Illustration by Sarah Josepha Hale, public domain

Saluting the Women Who Drew Plants

Did you know that women historically played a key role in advancing the botany field? In fact, in 19th century US, botany was considered a feminine affair. Many upper-class women collected, drew, and wrote about plants. They pursued this course of study both out of interest and because it was a socially acceptable ladies’ pastime. Continue reading

Shawndra Miller

Communications Manager

Shawndra is in charge of sharing our story and connecting you to our work. Through our print and online materials, she hopes to inspire your participation in protecting special places for future generations.
Blossom Hollow, Photo by Dick Miller

Trek Our Trails Challenge features 5 popular nature preserves

FOR IMMEDIATE RELEASE

March 10, 2021

You’ve been cooped up for months, and it’s time to get out and explore some of the most beautiful places in Central Indiana. Soon, wildflowers will be peeking through the forest floor, birdsong will be in the air, and Indiana’s nature preserves will be coming to life.

Continue reading

Jen Schmits Thomas

Media Relations

An award-winning communicator and recognized leader in Central Indiana’s public relations community, Jen helps us tell our story in the media. She is the founder of JTPR, which she and her husband John Thomas own together.
Grace completing the pack test.

Fired Up and Ready to Go

They came, they saw, they carried.

Members of our stewardship team completed a “pack test” recently as part of fire training. Their task? Carry a 50-pound backpack for 3 miles in less than 45 minutes.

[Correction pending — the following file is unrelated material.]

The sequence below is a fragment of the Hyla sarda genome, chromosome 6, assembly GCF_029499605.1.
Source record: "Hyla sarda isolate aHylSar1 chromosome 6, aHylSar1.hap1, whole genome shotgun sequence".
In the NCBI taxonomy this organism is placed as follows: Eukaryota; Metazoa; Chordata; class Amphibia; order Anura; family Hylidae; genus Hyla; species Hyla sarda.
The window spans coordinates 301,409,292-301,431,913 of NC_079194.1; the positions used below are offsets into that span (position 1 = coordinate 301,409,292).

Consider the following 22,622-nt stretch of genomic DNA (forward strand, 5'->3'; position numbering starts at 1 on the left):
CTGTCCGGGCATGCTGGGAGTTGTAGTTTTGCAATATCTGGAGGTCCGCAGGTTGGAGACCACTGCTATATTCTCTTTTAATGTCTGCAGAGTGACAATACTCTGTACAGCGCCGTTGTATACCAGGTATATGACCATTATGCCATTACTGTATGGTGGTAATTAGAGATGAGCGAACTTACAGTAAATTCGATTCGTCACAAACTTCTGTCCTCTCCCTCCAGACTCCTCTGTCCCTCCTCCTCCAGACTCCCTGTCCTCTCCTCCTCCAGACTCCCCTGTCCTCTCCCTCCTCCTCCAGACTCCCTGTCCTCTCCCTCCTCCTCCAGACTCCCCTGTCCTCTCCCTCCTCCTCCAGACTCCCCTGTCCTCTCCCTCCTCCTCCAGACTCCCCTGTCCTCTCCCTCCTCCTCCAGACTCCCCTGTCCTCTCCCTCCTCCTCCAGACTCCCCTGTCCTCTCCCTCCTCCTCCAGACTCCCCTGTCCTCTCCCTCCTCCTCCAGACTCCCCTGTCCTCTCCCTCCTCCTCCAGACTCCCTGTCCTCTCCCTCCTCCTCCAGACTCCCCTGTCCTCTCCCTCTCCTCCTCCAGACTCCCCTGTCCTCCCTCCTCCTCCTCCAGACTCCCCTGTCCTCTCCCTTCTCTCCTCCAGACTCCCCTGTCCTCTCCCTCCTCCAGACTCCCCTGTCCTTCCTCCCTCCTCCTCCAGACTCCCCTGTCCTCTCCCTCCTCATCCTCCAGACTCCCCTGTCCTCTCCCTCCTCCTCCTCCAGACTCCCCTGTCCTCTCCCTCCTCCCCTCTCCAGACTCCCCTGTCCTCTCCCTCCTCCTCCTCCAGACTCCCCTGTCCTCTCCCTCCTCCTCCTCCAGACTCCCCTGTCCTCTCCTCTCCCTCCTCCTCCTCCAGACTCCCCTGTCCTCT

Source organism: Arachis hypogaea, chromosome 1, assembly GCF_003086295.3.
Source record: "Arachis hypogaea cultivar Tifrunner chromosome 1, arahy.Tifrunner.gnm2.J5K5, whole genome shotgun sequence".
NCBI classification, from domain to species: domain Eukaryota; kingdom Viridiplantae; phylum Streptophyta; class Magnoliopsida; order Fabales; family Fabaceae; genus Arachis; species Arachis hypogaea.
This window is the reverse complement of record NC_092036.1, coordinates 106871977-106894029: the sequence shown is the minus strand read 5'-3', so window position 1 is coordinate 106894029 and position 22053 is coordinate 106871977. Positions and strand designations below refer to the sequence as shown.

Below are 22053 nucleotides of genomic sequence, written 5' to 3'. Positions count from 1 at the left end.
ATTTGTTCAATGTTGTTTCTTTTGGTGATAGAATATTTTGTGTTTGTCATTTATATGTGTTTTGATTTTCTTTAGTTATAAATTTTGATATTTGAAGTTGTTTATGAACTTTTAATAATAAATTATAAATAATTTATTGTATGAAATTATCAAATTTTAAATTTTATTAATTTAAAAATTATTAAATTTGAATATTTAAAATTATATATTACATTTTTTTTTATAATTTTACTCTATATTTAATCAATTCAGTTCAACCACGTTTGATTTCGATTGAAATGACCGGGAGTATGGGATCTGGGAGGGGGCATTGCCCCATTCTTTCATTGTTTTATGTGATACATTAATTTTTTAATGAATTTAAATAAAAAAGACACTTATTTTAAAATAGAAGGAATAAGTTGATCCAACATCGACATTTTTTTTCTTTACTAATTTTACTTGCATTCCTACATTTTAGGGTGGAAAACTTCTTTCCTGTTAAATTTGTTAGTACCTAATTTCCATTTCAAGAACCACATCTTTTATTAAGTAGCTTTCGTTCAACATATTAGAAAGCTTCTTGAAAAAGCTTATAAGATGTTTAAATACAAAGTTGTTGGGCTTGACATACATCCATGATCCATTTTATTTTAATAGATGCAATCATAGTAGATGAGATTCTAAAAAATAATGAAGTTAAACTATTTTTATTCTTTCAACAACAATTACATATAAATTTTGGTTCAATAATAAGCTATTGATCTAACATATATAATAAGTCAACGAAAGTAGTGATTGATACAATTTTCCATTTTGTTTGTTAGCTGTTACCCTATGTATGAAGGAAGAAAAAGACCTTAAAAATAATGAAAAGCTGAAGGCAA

Everyone passed, taking the team one step closer to being able to lead controlled burns on our properties. Continue reading

Shawndra Miller

Communications Manager

Shawndra is in charge of sharing our story and connecting you to our work. Through our print and online materials, she hopes to inspire your participation in protecting special places for future generations.
Burning bush in a natural area

Burning Bush: A Hardwood Forest’s Enemy

Part of a series on invasive species by guest blogger Ed Pope

Burning bush, also known as winged burning bush, is native to eastern Asia. It was imported into New England in 1860 and became a popular landscaping shrub for a couple of reasons. It is very easy to grow, and it grows slowly, so it doesn’t have to be trimmed often. Continue reading

Ed Pope

Guest Blogger

Ed Pope is a retired engineer from Rolls-Royce and a CILTI member since 2002.
Japanese stiltgrass

Japanese Stiltgrass: From Packing Material to Nature Preserve

Part of a series on invasive species by guest blogger Ed Pope

Unlike most other plants that have now become invasive, Japanese stiltgrass was not intentionally imported into North America. It is native to much of Asia and was once used as packing material for fragile items such as porcelain. It is believed to have arrived in America from China this way. The first documented occurrence was in 1919, when it was found in Tennessee. Continue reading

Ed Pope

Guest Blogger

Ed Pope is a retired engineer from Rolls-Royce and a CILTI member since 2002.
Snowfall at Oliver's Woods

The Many Gifts of Snow

by Shawndra Miller, Communications Manager